Gail’s father was in the Army and stationed in Hong Kong when she was born. She had no memory of the place at all and never got to go there, but her passport stated clearly that her place of birth was Shatin, Hong Kong. She took great delight in telling people where she was born – particularly when some commented that she ‘looked Chinese’ – and we’d spoken several times about going but, when we probably could have managed it, other things seemed to take precedence and, later, when we had more time and money, Gail’s health precluded a 14 hour odd flight.
Grief does strange things to the mind though and in December of 2018, I suddenly became obsessed with taking Gail to Hong Kong and visiting her birth city of Shatin. With a lot of financial constraints lifted – it’s surprising how much cheaper everything is when you’re travelling alone – I just sat down one morning and booked a flight and hotel.
We got married on Friday 13th February – always ones to fly in the face of convention – and, facing that hurdle, Valentines Day on the 14th and my birthday on the 16th, and a week in which Gail and I would always have gone somewhere, it just seemed sensible to span that whole week with the trip to Hong Kong.
I couldn’t bring myself to go without Gail though; the thought of her ashes sitting in the bedroom while I was nearly 6,000 miles away in the place where she where she had spent the first year or two of her life, was something I just couldn’t cope with so, as I had the paperwork for her ashes, I determined to take her with me. Back in the box her ashes arrived in, I wasn’t bothered particularly with taking her out of the country as the assumption would probably be made that I was going to scatter her ashes in her birthplace. What might prove troublesome though was the fact that I fully intended to return with her! There’s probably few people take their dead wife on holiday!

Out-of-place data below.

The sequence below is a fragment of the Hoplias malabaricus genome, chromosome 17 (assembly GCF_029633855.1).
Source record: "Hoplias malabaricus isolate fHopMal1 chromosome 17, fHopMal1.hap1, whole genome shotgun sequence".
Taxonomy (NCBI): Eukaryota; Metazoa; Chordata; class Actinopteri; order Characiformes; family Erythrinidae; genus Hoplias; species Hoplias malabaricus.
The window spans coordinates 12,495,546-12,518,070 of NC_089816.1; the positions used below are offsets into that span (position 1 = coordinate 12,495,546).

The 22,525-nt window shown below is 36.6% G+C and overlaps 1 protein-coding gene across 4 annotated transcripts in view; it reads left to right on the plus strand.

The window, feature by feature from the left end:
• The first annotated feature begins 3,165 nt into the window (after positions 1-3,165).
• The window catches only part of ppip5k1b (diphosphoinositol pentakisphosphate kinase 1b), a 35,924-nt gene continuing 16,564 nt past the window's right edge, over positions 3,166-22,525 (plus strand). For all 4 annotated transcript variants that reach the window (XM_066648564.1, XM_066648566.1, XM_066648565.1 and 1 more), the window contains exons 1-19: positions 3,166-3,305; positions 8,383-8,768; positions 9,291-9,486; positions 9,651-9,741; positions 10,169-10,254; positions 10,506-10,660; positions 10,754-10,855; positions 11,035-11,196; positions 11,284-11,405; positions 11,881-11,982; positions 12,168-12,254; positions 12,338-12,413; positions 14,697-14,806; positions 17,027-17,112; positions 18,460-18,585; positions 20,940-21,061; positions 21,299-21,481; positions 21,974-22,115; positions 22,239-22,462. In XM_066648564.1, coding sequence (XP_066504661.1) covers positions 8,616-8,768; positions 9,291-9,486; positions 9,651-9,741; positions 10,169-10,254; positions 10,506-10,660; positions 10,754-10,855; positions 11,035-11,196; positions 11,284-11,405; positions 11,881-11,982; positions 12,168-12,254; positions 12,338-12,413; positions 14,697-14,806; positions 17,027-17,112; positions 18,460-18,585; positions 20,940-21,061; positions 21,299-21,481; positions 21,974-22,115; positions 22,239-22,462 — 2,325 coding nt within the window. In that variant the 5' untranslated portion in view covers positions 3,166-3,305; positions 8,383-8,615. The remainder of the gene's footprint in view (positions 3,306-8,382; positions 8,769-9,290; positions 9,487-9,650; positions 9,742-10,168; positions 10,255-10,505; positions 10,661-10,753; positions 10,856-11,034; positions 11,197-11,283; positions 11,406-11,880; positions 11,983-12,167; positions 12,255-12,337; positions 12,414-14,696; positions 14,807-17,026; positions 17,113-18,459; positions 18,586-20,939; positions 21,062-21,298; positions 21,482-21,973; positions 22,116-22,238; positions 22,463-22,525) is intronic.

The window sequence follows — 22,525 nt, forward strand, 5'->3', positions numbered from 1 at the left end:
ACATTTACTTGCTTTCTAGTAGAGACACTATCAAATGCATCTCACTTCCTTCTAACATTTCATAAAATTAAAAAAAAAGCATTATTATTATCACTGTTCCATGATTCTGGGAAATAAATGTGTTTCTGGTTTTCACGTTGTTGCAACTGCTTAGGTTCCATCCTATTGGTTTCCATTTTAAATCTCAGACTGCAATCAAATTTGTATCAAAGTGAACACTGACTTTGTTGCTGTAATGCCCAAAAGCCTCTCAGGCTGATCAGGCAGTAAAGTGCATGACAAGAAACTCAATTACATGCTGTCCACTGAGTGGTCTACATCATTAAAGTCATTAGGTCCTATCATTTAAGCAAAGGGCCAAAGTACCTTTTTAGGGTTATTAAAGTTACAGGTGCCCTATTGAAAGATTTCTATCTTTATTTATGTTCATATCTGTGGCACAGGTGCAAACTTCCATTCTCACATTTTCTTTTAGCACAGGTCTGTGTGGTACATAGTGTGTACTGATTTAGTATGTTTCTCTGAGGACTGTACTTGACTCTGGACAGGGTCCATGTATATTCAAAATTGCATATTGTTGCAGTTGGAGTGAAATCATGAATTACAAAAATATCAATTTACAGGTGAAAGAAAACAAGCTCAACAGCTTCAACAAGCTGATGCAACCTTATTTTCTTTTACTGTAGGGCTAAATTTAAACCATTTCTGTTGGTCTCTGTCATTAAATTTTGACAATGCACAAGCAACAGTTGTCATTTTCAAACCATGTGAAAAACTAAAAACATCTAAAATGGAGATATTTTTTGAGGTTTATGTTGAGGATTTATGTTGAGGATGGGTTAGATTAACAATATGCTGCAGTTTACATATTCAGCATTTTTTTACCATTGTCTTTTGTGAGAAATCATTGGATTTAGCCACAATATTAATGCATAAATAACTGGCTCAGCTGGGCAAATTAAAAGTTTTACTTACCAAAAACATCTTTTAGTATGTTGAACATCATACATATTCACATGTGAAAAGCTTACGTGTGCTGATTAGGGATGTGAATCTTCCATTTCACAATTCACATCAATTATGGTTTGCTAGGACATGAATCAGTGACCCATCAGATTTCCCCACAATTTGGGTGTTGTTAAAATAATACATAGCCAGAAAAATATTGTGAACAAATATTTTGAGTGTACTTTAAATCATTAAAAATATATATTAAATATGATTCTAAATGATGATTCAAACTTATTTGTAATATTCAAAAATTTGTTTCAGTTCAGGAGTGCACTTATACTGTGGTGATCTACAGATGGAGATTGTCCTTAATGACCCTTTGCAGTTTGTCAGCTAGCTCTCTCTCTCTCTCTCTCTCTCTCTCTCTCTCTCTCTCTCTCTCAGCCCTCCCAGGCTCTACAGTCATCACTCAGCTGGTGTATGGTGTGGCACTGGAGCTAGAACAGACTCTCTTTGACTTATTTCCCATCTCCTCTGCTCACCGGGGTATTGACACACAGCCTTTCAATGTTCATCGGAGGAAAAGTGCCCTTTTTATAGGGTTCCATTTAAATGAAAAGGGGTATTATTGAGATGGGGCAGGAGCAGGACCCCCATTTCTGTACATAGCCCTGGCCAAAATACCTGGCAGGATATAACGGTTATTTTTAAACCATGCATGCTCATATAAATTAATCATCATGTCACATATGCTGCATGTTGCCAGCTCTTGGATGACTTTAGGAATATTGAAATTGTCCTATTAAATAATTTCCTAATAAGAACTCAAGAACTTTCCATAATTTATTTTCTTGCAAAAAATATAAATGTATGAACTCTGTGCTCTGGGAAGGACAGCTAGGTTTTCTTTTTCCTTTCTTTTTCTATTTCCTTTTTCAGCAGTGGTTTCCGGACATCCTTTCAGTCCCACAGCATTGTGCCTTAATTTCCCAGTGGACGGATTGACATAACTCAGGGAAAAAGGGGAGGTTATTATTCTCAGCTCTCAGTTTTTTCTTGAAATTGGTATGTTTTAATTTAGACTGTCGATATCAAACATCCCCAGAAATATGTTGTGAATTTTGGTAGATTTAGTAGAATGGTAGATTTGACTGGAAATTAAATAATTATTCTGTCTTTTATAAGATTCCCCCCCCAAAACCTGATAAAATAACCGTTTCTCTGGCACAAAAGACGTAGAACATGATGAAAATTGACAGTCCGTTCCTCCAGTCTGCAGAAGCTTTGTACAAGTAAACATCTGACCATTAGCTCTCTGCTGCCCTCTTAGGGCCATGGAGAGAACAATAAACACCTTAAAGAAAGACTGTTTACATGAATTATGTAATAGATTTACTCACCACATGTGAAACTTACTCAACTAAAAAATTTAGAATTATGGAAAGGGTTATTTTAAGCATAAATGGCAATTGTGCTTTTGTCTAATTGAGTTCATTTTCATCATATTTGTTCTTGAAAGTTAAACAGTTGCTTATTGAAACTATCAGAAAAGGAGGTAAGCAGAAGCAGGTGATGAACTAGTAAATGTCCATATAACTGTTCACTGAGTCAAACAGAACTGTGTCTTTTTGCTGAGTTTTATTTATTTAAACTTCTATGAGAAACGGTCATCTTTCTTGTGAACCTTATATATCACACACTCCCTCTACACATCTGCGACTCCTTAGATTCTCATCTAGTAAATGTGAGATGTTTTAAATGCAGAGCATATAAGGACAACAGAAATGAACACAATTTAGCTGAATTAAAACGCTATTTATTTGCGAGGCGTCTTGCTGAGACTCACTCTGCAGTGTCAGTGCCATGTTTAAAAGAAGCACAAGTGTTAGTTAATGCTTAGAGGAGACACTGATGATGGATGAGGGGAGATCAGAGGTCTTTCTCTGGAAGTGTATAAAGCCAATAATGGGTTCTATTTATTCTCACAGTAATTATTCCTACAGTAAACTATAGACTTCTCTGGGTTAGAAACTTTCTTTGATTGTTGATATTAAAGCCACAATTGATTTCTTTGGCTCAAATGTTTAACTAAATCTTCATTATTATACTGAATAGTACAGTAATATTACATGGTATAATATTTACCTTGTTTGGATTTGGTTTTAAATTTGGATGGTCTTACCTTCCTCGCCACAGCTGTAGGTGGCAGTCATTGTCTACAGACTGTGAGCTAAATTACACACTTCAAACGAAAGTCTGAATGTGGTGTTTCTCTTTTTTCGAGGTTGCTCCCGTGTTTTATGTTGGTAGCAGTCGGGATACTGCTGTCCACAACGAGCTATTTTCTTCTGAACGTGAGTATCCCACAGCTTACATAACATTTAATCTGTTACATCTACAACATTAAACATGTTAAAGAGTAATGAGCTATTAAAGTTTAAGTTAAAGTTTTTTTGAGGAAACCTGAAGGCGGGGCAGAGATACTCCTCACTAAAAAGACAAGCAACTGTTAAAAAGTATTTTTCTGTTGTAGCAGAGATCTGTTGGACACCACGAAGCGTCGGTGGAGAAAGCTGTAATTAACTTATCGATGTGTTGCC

Nevertheless, on February 11th I left for Hong Kong. For anyone worried about taking their loved ones ashes out of the country all I can say is, don’t be concerned. Make sure they are in your hand luggage, you have the paperwork (this should be given to you as a matter of course by the Funeral Director when you collect the ashes) and, not unreasonably, expect to have your case diverted for a hand search. As soon as I mentioned they were Gail’s ashes though, the security team couldn’t have been kinder. They even refused to touch the box, simply testing for drugs by brushing over it. I was on my way… but nothing could prepare me for what I was to discover the next day!
Well, that was a day I wasn’t expecting!
On Gail’s passport it has her place of birth down as Shatin and that’s what she’s always – not unreasonably – told everybody. While looking for her daughter birth certificate the other week, I came across Gail’s and decided to bring it with me.
I arrived in Hong Kong at 6am local time but just after midnight UK time. I found my way to the hotel and, unsure if I should go straight out or grab a few hours sleep, I sat down and decided to plan out my week. I got out Gail’s birth certificate and, although I must have seen it dozens of times before, made a note of Gail’s actual birth place; the Royal Military Hospital, Bowen Road.